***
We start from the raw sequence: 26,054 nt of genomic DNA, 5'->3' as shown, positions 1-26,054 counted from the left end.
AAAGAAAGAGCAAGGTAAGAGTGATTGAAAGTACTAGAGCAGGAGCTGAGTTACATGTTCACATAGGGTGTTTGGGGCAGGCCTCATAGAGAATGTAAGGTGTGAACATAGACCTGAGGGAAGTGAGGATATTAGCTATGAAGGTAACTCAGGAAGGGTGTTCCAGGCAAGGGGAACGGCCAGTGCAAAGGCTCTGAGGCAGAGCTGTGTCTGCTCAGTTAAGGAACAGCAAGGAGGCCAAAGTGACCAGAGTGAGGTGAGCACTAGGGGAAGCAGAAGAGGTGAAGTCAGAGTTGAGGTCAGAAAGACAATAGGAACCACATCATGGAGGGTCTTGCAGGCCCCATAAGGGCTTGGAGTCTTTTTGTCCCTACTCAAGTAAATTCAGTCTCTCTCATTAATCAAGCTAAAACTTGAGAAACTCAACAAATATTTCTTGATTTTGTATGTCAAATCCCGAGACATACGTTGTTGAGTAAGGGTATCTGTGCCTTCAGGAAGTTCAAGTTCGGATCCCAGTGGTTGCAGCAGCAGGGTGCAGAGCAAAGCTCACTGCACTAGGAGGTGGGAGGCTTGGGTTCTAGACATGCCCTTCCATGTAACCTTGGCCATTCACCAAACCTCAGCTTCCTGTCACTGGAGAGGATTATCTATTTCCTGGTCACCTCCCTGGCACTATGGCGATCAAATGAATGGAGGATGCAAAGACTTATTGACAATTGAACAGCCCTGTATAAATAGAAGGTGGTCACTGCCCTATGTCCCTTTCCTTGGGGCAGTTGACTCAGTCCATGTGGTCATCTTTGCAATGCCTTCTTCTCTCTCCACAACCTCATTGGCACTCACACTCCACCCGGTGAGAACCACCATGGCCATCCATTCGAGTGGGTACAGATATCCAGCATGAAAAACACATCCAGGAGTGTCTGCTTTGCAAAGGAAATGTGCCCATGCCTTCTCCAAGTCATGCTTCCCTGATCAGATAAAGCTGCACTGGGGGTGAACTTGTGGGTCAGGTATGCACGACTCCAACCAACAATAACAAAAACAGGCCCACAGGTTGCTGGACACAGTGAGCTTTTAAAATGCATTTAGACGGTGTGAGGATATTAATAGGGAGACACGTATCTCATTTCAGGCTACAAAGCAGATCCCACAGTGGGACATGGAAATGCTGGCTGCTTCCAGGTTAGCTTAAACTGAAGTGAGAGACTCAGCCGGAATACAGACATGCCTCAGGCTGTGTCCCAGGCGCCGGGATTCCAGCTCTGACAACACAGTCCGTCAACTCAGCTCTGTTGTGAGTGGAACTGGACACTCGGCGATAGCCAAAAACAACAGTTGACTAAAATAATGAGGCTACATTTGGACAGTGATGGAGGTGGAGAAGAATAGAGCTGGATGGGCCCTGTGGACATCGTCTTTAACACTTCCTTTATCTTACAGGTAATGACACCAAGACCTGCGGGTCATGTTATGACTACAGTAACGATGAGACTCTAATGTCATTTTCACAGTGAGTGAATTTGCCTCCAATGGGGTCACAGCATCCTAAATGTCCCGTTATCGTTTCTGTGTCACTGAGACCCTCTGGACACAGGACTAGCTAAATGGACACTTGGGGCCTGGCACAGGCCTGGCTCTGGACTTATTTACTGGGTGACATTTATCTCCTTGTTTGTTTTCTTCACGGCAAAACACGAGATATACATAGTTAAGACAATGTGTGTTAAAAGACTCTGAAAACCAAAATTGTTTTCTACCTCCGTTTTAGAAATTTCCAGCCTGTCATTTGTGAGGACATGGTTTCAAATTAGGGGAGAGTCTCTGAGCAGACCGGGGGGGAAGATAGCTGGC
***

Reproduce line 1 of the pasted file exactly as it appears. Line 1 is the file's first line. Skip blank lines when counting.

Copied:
We start from the raw sequence: 26,054 nt of genomic DNA, 5'->3' as shown, positions 1-26,054 counted from the left end.